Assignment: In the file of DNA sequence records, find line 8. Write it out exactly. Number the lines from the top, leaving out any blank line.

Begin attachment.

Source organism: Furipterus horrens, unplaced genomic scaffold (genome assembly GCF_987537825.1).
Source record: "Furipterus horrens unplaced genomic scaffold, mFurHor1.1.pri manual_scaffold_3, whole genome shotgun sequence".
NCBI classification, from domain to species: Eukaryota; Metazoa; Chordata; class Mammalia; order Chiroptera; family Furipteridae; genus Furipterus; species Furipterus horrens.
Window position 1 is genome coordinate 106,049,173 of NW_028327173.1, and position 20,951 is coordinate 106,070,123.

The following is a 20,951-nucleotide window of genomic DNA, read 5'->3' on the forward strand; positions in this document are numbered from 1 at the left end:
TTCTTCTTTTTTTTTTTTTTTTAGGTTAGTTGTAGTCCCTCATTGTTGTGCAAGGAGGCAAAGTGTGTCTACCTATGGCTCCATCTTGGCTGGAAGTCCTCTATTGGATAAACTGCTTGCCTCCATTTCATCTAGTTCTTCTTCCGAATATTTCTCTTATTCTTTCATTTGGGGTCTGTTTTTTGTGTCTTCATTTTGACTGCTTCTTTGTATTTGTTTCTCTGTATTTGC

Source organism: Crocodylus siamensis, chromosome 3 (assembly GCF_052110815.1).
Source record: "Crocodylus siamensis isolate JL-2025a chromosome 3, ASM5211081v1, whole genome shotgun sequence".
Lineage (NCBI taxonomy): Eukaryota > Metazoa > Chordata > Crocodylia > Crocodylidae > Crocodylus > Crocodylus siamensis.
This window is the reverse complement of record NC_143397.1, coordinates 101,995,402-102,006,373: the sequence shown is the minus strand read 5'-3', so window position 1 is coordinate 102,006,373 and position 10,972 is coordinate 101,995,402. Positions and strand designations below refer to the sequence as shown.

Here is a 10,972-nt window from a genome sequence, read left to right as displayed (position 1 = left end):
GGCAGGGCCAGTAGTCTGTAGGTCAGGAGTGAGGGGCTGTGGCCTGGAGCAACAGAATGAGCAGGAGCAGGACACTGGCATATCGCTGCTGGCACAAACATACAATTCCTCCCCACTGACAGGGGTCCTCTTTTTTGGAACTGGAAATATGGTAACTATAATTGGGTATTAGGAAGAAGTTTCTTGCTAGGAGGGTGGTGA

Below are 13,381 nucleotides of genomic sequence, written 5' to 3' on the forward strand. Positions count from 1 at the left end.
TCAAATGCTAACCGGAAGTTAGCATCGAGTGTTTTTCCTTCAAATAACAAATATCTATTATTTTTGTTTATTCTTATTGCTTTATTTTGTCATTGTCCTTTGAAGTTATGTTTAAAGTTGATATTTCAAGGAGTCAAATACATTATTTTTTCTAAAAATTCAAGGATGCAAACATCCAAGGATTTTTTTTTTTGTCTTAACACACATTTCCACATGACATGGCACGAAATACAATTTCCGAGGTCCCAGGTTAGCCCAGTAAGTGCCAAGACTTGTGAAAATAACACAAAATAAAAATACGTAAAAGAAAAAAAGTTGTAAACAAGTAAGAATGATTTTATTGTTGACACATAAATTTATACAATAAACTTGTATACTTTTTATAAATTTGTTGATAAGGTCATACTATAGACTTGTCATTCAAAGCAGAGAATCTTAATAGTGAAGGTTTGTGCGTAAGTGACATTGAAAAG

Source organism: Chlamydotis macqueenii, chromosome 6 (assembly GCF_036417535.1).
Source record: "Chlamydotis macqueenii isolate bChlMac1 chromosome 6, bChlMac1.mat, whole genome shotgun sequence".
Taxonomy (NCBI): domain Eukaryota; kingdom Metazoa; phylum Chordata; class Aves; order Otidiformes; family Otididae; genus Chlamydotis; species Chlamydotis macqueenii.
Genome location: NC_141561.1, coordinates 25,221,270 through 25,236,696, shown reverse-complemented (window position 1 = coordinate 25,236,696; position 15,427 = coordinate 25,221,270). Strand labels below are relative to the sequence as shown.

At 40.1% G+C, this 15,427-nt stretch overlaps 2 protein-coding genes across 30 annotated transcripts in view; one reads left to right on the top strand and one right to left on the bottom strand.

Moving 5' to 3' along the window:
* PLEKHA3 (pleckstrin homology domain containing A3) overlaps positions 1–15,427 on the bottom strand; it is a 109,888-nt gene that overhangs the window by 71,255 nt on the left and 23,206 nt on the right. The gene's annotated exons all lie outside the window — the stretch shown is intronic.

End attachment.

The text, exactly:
Source record: "Crocodylus siamensis isolate JL-2025a chromosome 3, ASM5211081v1, whole genome shotgun sequence".